New research from Commonwealth Bank of Australia (CBA), conducted in partnership with YouGov, reveals 59 per cent of SMEs have invested or plan to invest in AI in the next five years (25 per cent and 34 per cent respectively), with younger business leaders owners more likely to report investment or intent to invest (Gen Z and millennials: 75 per cent compared to Gen X: 55 per cent and baby boomers or older: 45 per cent).

Early investments are beginning to reap rewards, with the research revealing that 87 per cent of those who have introduced AI to their business operations report cost and time savings.

More than half (56 per cent) of SMEs agree that investing in AI is important to achieve business growth. But despite the anticipated benefits, 80 per cent also cite barriers or challenges faced by their business to start using or further invest in AI.

Concerns around data security such as data breaches (33 per cent), a lack of comprehension and knowledge about AI (28 per cent) and limited financial resources (26 per cent) were among the main barriers and challenges.

Rebecca Warren, CBA’s Executive General Manager Small Business Banking, said while small businesses are facing a challenging environment, AI is presenting new opportunities for businesses of all size and sectors.

“In response to market challenges, Australian SMEs are innovating and investing in new technologies with many already seeing the real-time benefits of integrating AI into their operations to help improve productivity and profitability, as well as enhance their competitive edge,” Ms Warren said.

“We know that AI itself is rapidly advancing, with its capabilities growing and expanding exponentially. There is also a need to provide more education and insights to help small business owners and workers understand how AI applies to them and how it can get their business working smarter and faster.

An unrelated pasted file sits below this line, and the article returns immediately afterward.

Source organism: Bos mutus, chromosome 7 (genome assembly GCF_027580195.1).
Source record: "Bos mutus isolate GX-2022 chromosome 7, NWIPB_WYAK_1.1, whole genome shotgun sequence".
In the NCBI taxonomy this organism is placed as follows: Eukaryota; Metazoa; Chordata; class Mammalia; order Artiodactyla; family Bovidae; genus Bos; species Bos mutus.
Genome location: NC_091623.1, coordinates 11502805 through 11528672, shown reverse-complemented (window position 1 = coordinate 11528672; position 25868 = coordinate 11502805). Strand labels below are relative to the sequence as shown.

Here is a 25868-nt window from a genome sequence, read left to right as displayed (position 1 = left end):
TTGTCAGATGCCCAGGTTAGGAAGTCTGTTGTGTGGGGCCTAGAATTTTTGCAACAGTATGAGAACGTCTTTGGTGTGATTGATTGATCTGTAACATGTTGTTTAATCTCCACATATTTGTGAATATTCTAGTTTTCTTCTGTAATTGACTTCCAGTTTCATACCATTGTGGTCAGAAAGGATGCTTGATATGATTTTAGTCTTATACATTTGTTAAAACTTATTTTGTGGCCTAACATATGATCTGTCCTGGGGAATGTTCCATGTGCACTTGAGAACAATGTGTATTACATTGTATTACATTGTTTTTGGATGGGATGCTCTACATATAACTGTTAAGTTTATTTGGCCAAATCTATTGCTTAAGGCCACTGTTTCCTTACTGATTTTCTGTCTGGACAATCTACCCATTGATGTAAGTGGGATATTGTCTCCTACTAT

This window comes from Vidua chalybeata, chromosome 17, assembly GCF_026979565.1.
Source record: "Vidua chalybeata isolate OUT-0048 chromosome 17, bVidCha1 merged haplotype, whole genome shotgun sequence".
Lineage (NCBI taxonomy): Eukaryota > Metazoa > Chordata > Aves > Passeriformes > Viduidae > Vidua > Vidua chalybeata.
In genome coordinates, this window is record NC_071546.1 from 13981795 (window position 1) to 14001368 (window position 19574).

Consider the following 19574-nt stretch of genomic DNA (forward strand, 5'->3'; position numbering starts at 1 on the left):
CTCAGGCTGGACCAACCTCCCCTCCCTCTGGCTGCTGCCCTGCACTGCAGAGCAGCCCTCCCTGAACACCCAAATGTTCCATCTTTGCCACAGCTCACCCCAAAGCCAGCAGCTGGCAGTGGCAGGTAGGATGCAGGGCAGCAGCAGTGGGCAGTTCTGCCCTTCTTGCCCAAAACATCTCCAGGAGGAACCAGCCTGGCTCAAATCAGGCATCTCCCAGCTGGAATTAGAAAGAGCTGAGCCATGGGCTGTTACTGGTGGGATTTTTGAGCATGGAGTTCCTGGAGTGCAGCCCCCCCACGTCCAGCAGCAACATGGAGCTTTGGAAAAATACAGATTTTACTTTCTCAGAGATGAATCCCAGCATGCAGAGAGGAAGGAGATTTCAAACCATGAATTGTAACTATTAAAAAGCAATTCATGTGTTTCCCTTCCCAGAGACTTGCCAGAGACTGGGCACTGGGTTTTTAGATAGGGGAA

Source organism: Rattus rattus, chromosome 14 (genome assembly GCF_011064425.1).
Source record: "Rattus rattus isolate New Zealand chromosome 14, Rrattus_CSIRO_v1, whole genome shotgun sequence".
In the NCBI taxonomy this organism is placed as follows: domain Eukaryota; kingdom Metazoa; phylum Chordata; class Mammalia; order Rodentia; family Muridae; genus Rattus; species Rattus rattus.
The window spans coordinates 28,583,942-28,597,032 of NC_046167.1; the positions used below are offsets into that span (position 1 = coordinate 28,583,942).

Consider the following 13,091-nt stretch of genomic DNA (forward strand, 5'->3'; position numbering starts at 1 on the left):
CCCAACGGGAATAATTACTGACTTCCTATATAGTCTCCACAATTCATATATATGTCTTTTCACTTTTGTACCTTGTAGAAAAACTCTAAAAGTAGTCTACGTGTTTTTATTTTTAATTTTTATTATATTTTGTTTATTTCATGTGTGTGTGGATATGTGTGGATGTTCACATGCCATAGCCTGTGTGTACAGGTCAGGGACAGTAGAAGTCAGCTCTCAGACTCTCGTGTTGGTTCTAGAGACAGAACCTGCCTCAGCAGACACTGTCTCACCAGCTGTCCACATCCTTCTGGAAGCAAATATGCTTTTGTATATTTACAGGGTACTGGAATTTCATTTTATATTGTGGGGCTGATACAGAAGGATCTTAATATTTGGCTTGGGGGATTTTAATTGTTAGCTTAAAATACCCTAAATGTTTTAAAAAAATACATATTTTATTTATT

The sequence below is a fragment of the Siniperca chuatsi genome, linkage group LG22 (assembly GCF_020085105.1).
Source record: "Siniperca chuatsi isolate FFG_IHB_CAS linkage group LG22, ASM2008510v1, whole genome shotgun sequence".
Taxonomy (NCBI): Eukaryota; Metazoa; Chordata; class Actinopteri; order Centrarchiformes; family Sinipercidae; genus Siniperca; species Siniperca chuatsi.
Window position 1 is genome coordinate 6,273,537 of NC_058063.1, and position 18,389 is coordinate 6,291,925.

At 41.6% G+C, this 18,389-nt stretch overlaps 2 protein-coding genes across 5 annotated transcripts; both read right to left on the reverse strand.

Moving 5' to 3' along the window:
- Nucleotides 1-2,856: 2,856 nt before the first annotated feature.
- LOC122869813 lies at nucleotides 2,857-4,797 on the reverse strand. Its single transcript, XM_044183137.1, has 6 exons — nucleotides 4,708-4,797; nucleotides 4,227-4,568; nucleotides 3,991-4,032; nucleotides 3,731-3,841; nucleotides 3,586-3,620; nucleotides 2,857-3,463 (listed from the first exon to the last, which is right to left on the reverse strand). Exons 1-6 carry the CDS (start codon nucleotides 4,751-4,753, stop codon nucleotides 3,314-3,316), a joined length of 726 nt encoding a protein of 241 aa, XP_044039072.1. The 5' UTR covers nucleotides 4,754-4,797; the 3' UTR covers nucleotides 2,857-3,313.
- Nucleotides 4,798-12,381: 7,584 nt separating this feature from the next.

“At CBA, AI is helping us protect our customers from scams, detect abuse in transaction descriptions and make it easier for our teams to navigate complex customer queries.”  

While the emergence of AI is widely recognised as critical technology shaping the way we work, there is a misconception that it only stands to benefit those in certain industries.

Challenging this theory, CBA’s research shows that those working in professional services are more likely than those working in construction and trade to cite a lack of comprehension and knowledge about AI, and they’re also less familiar with which platforms are most appropriate to use (35 per cent compared to 17 per cent).

The three most common reasons driving the demand for AI are improving efficiency/productivity (66 per cent), spending less time on manual/routine activities and more time on value-adding activities (46 per cent) and improving profitability (38 per cent).

Further demonstrating the entrepreneurial mindset of Australian SMEs, the most common areas many have begun trialling AI is for content creation and editing (48 per cent), idea generation (39 per cent) and automation of routine activities (33 per cent).

With 57 per cent stating they would sign up and make use of AI training programs and tools if they had access to them, CBA will be launching a new resource designed to help small businesses fast track their AI capabilities and unlock new areas of growth to achieve their business goals. 

Source: Company Press Release